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Re: Sauropod necks (Re: DinoMorph Strikes Back!... or does it?)



On Jan 13, 2006, at 6:11 AM, Renato Santos wrote:

Overall, as David said a very interesting and enlightening rant. Guess
we can scrap DinoMorph's conclusions for the most part.

who's "we"? And why couple the two methodologies (2D digital photo- compositing and 3D modeling)? And why "scrap conclusions" regarding the scientific utility of reconstructing osteological neutral poses (see specifics below)?


1) Some published silhouette drawings, while dimensionally accurate as far as major dimensions such has overall bone lengths, are morphologically inaccurate, simplified, or idealized. This is a matter that can be verified, and should not be caught up in endless arguments and rants.

2) We have just learned that, for one artist at least, the lateral view depictions of the body plan are NOT necessarily intended to show osteological neutral pose (ONP) along the axial skeleton. Instead, they are constrained only to showing some osteologically-achievable posture. I have only created 2D digital photo-composites of the axial skeleton in the osteological neutral pose (ONP). That I believe, and I expect most others believe, is unbiased starting point for attempting to reconstruct an overall bauplan and to subsequently explore the range of motion of an extinct vertebrate. If someone chooses to depict (by silhouette art) a pose other than the ONP, then it would be important to make that clear (visually by taking the effort to indicate the concomitant displacement at the intervertebral joints, and perhaps by an accompanying annotation in the text or title of the artwork). I mentioned the _Apatosaurus_ mount at the Yale Peabody to attempt to deflect some readers from dismissing my words merely as a rant about a few silhouette drawings, or about a particular artist. The issue is one of maximizing the scientific utility of a reconstruction (be it 3D, as in a physical mount that requires lots of plaster, or 2D as in a pen-and-ink illustration).

3) I agree that the utility of a 2D digital photo-reconstruction (as opposed to a 2D pen-and-ink illustration) ultimately depends on the original artwork. Again, I caution to first get the scale correct, as one can otherwise naively end up with pretty silly reconstructions of gopher-hunters and, on that basis, advocate giving up on ONP as a scientifically useful concept. Regarding what to do with any obvious distortion I suggest interpolating the geometric mean of the curvatures (i.e. pairwise tangents defined by the long axis dimensions) of the vertebrae adjacent to the distorted vertebra. For an isolated vertebra that doesn't fit with its neighbors, that fact should be visually obvious for what it is: the given vertebra is distorted, and that I thought goes without saying. If there are multiple, subtly distorted vertebrae in a region, then this approach will not yield useful results, hence my explicitly annotating the reconstruction of _Diplodocus carnegii_ (CM 84) where that occurs, plus discussion to that effect in the text.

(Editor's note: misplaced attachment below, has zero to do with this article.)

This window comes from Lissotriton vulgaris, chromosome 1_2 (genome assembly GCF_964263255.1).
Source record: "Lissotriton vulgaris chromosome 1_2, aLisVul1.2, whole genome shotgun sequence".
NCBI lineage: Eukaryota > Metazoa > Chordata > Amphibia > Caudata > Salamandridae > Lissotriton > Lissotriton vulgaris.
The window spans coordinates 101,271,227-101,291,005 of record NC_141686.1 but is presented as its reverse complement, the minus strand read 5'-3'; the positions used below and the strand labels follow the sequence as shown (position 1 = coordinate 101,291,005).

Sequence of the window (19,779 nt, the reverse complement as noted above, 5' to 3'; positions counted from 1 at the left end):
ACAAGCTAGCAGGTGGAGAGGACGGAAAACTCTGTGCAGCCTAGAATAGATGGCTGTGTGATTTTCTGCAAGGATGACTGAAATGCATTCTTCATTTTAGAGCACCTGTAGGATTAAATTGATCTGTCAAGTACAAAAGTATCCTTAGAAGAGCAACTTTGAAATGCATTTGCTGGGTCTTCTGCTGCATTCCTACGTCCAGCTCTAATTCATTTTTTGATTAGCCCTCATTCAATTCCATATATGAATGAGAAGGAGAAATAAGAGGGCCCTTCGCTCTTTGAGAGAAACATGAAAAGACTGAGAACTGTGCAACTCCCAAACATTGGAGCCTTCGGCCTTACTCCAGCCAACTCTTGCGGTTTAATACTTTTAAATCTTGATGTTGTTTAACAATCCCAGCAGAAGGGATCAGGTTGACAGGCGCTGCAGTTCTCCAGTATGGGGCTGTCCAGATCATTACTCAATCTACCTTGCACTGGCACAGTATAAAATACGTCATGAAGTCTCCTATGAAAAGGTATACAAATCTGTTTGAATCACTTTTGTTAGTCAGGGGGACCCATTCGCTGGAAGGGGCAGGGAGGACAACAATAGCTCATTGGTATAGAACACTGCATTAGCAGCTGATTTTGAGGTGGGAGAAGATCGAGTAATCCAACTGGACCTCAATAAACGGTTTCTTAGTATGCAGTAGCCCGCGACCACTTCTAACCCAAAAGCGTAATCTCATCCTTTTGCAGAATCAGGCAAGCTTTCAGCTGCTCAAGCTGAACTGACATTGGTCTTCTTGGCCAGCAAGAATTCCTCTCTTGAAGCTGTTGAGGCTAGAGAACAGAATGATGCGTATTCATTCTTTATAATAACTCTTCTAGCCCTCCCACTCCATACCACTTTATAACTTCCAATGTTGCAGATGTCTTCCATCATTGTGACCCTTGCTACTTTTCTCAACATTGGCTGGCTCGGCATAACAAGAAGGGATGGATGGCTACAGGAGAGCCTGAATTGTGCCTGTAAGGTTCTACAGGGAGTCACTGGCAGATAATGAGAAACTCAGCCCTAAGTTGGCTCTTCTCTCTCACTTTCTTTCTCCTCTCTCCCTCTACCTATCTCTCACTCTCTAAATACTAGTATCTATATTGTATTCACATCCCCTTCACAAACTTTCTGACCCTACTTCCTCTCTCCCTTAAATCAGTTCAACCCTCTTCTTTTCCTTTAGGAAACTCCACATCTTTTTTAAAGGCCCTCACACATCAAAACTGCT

4) Regarding the relationship between osteological neutral pose (ONP) and the habitual (whatever that means) pose, the field will be assisted by more workers attending to this issue. Regarding hartebeest and wildebeest, it would be scientifically of value to start from the osteology, and reconstruct the ONP of each, and see if it reflects any difference in the habitual poses. Someone has got to do that before jumping conclusions. ONP will remain a useful starting point regardless, as it then would be a standard on which to quantify differences among related taxa in habitual pose. Think about it a moment, please: how otherwise can one describe neck posture in a useful manner than to base it on some osteological neutral point? Think freezing point of water: a useful neutral point for anchoring temperature scales. We likewise need a means for describing degrees of dorsiflexion or ventriflexion, and the zero point would be the ONP. It's not meant to be an inflammatory or radical notion. Just scientifically useful.

5) Regarding whether pleurodiran turtles really disarticulate their zygapophyses, I'll contact someone who did a Ph.D. dissertation on those very necks. Based on his personal communication to Mike Parrish and myself when we visited him (soon after a DML comment to this effect), this is a myth. But let's look at it dispassionately and carefully. It is of significant importance to find cases where vertebrates voluntarily (and repeatably) disarticulate their zygapophyses. If there are indeed any such vertebrates. It is not the case regarding camels; they seem to bend so far back that the zygapophyses must disarticulate, but they remain in articulation, and are prevented from doing so by an osteological adaptation.